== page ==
What Is Stress?

There is no medical definition of stress, and often disagreement amongst health professionals over whether stress is the result of problems or the cause of them. There is still however a common consensus that stress is simply a response in our body to external pressures. The causation can vary greatly between people and are impacted by matters such as the environment we live in, our genetic makeup, our relationship status, work and our social and economic circumstances. Stress can manifest in many different ways and can build slowly or quickly, depending on the circumstances.

Some common contributing factors toward feeling stressed include: experiencing something new or unexpected, something that threatens your feeling of self, or feeling you have little control over a situation.

On encountering stress, our body produces, through stimulation, stress hormones that trigger a “fight or flight” response and activate our immune system.

The response is not completely negative as it helps us to respond quickly to dangerous situations. As such, this can be appropriate, or even beneficial depending on the circumstances. Pressure can help push individuals through scenarios that would otherwise seem insurmountable. However this can be a double edged sword when stress becomes more than we are able to deal with. If we are put into a state of stress over a long period of time, this can leave us feeling overwhelmed and it will have a negative impact on physical and mental wellbeing.

Myths About Stress:

There are many myths about stress, including that it is the same for everyone. The truth is there are some who use it as a fuel to push themselves on, and even welcome it. Others however find it completely overwhelming to a point of total debilitation. Other common myths suggest that stress is always bad for you, stress is everywhere and there is no escape, and that only major stress needs to be taken care of.

Causes of Stress:

As stress felt by the body is stimulated through individual perception, and individuals can see the world in many different ways (i.e what someone enjoys might be something of dread for another) there is no limit to causation, however there are certain areas that are recognised as universal causes of stress.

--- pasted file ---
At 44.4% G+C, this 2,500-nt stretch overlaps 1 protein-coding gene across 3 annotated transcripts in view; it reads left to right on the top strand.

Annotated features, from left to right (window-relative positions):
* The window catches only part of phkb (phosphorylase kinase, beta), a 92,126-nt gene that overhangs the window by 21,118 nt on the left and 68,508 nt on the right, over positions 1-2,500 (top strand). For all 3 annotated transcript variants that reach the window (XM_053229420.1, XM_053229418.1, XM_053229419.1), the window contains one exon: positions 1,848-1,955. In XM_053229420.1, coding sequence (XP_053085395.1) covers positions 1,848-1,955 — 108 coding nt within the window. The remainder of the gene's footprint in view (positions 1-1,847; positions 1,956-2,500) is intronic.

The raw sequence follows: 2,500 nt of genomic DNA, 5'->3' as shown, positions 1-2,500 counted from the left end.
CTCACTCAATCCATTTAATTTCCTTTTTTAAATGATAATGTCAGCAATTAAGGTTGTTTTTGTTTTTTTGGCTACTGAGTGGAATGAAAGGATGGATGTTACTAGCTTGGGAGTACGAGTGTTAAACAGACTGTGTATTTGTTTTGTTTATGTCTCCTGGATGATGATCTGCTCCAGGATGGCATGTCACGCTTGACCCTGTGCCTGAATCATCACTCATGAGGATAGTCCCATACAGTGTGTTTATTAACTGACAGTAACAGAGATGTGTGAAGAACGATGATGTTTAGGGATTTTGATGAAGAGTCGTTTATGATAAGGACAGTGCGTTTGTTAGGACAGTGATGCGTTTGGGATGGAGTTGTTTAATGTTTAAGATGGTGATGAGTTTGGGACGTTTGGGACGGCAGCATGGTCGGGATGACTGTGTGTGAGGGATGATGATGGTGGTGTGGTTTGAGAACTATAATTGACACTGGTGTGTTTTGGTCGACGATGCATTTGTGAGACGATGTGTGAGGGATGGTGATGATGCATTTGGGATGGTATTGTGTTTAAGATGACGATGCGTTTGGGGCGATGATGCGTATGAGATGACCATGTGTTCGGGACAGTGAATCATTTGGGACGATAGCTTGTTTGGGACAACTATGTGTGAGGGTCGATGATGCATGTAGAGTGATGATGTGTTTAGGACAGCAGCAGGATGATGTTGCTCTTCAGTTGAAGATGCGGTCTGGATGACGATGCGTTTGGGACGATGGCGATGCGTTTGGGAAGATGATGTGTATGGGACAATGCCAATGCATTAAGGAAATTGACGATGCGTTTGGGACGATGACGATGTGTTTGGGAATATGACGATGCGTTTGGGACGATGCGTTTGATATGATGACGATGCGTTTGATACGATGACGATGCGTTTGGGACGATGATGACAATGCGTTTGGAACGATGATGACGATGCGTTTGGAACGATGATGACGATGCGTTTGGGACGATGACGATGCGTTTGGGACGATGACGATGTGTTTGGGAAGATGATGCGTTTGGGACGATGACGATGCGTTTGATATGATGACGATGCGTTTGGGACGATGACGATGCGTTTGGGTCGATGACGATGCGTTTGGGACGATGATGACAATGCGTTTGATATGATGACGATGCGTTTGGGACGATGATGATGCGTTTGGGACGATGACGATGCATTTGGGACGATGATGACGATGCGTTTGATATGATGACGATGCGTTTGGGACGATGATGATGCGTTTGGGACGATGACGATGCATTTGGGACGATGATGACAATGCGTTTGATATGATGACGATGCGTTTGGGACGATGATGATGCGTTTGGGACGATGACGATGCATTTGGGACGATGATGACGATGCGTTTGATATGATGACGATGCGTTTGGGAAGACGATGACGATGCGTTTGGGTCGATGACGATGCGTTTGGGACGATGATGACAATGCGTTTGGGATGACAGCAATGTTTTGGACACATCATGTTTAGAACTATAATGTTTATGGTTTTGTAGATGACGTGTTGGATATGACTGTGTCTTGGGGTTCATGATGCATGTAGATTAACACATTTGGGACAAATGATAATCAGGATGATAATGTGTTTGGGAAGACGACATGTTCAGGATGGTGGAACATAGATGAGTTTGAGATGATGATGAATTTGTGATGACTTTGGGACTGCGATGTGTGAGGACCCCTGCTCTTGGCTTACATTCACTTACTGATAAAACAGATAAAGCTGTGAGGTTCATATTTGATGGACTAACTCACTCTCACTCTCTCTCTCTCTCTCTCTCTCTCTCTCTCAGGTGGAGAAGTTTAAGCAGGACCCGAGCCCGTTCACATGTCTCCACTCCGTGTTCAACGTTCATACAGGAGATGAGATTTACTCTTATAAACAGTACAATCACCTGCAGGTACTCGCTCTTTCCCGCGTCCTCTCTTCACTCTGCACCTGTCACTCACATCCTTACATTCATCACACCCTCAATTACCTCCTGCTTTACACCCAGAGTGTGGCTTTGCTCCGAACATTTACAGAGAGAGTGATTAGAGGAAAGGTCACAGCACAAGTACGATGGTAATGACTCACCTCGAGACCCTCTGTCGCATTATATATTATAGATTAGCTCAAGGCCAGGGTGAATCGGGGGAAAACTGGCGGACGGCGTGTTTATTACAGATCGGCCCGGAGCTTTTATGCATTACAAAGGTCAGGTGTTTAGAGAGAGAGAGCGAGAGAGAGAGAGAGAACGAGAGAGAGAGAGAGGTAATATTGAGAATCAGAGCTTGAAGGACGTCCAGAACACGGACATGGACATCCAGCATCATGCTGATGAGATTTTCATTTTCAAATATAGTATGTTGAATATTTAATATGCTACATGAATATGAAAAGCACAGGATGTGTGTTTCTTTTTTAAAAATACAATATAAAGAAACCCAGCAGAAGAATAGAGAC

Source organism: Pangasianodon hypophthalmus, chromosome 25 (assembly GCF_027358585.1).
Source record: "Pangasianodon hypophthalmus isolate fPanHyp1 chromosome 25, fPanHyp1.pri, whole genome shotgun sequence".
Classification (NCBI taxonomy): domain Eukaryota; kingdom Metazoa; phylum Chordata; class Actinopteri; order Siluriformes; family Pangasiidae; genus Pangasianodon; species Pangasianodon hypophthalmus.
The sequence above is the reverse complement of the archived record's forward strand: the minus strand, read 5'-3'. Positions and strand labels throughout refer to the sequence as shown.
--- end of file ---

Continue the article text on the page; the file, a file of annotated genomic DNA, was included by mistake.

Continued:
These include (but are not limited to):

Work Related Stress:

  • Having a heavy workload or too much responsibility
  • Working long hours and behind on deadlines
  • Poor management or feeling like your voice doesn’t go anywhere.
  • Dangerous Conditions
  • Job insecurity.
  • Public Speaking.
  • Prejudice and Discrimination.

Relationships:

  • Divorce
  • Financial obligations
  • Hetero-conformity
  • Changing homes or moving out
  • Coming Out
  • Loss of a Loved One
  • Differences in Desire
  • Looking after a family member who is ill or elderly
  • Children

Symptoms of Stress:

Like most things about the stress itself, the symptom can depend on the individual. Additionally, symptoms of stress are not necessarily proof that someone is under stress nor are the lack of symptoms proof of the alternative. These symptoms can include (but are not limited to):

Physical Symptoms of Stress Include:

  • Energy Dips
  • Headaches
  • Stomach Problems
  • Loss of Sexual desire
  • Sweaty hands and feet
  • Difficulty Swallowing
  • Grinding teeth and Clenched Jaw
  • Tense body and pained muscles
  • Rapid Heartbeat
  • Trouble Sleeping and/or sleep deprivation
  • Easier to become ill (compromised immune system)

Mood Symptoms of Stress Include:

  • Easier to become agitated or moody.
  • Feeling like losing the grip of control to the point of feeling overwhelmed.
  • Wanting to stay away from others.
  • Trouble relaxing and achieving mental calm
  • Low self-esteem, loneliness, worthiness, and/or depression

Behavioural Symptoms of Stress Include:

  • Fluctuated Appetite
  • Shirking responsibilities
  • Increase in compulsions such as drinking alcohol, smoking cigarettes, nail biting, fidgeting

Cognitive Symptoms of Stress Include:

  • The inability to stop worrying
  • Racing thoughts
  • Disorganisation and Forgetfulness
  • Problems achieving and maintaining focus
  • Judgment impairment
  • Easier to see things in a worse light

Treatments of Stress:

Stress can be a daily part of life but it is also something that people are able to find relief from. Stress is also something that is a reaction to some other stimulus and so sometimes it is better to go after the cause of the stress rather than the stress itself. However, stress is not really treated as it is managed. Managing stress will often include changes in daily practices as opposed to making drastic changes in lifestyle: like a healthy diet, it requires constant work.

The effective management of stress is usually seen as a positive experience, which makes keeping on top of one’s stress easier than it otherwise would be. Since relief from stress tends not to occur in one breakthrough moment, any improvements across a person’s life is considered a success.

It is important to note that as stress is not always perceived as a bad thing, some individuals might not wish to find relief when they find the manageable, achieved results of the stress a (more than) favourable trade off.

Stress treatment (management techniques) can include any number of fixes and additions to one’s life, and include (but are not limited to):

  • Going into nature (parks, forests, the countryside)
  • Exercise
  • Yoga and meditation
  • Acupuncture
  • Aromatherapy
  • Massage
  • Laughing

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